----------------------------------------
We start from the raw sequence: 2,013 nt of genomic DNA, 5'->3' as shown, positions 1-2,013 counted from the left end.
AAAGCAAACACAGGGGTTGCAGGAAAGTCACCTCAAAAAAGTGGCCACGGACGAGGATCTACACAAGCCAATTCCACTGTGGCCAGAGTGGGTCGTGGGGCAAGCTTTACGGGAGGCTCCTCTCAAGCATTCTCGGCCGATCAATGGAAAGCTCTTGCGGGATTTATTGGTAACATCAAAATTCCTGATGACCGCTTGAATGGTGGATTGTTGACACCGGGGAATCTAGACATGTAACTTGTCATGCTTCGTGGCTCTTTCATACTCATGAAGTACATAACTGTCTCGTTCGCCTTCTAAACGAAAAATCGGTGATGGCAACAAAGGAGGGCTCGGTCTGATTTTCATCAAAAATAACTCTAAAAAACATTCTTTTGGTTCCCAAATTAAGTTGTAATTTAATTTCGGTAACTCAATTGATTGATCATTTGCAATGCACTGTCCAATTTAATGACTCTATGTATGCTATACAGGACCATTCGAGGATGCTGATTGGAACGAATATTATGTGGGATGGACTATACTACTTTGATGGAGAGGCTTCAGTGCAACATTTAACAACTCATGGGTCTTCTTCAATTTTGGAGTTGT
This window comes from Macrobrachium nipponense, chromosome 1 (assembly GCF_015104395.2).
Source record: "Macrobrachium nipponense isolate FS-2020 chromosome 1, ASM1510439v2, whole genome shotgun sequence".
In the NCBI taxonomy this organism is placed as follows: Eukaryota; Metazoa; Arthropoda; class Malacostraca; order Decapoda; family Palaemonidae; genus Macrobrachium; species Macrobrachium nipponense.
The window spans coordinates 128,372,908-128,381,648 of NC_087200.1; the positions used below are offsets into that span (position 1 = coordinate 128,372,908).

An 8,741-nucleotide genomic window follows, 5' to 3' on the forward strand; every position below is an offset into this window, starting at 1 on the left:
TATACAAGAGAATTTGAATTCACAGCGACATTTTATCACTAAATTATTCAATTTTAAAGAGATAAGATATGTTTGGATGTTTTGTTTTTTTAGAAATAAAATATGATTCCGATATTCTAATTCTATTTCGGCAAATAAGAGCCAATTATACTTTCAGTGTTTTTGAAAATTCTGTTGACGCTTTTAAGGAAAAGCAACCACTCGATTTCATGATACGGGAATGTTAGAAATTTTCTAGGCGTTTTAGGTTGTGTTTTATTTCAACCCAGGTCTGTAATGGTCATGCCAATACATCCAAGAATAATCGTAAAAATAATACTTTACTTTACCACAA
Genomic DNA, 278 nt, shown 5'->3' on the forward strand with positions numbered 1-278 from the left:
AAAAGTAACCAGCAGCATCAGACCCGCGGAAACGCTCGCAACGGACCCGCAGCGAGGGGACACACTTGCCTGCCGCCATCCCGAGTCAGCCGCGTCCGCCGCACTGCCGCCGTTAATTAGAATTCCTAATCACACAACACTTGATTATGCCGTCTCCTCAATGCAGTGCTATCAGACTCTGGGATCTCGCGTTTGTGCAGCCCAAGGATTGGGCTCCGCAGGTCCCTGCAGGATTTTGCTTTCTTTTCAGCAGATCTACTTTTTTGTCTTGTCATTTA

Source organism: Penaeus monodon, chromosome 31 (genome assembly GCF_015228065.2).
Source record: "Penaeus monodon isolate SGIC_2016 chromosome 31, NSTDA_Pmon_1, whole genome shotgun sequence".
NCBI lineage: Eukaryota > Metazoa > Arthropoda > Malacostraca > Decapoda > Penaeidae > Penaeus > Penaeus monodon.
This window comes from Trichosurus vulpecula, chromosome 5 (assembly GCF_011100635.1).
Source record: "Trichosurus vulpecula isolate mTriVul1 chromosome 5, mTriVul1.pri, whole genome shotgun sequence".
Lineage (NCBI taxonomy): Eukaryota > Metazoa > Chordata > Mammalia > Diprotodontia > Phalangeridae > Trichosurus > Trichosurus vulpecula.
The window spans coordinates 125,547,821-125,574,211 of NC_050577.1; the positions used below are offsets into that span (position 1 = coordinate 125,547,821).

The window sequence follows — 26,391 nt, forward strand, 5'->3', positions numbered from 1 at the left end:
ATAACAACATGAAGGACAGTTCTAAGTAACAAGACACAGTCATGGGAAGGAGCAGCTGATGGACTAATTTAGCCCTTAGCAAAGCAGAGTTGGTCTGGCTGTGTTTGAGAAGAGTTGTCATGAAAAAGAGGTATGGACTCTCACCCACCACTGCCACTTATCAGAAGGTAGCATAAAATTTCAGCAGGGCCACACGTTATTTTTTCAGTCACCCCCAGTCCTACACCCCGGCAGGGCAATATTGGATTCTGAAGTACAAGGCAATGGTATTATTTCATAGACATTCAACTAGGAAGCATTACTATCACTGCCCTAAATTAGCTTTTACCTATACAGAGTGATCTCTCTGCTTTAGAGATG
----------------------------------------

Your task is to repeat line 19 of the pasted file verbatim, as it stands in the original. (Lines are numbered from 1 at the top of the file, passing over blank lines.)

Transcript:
ATAACAACATGAAGGACAGTTCTAAGTAACAAGACACAGTCATGGGAAGGAGCAGCTGATGGACTAATTTAGCCCTTAGCAAAGCAGAGTTGGTCTGGCTGTGTTTGAGAAGAGTTGTCATGAAAAAGAGGTATGGACTCTCACCCACCACTGCCACTTATCAGAAGGTAGCATAAAATTTCAGCAGGGCCACACGTTATTTTTTCAGTCACCCCCAGTCCTACACCCCGGCAGGGCAATATTGGATTCTGAAGTACAAGGCAATGGTATTATTTCATAGACATTCAACTAGGAAGCATTACTATCACTGCCCTAAATTAGCTTTTACCTATACAGAGTGATCTCTCTGCTTTAGAGATG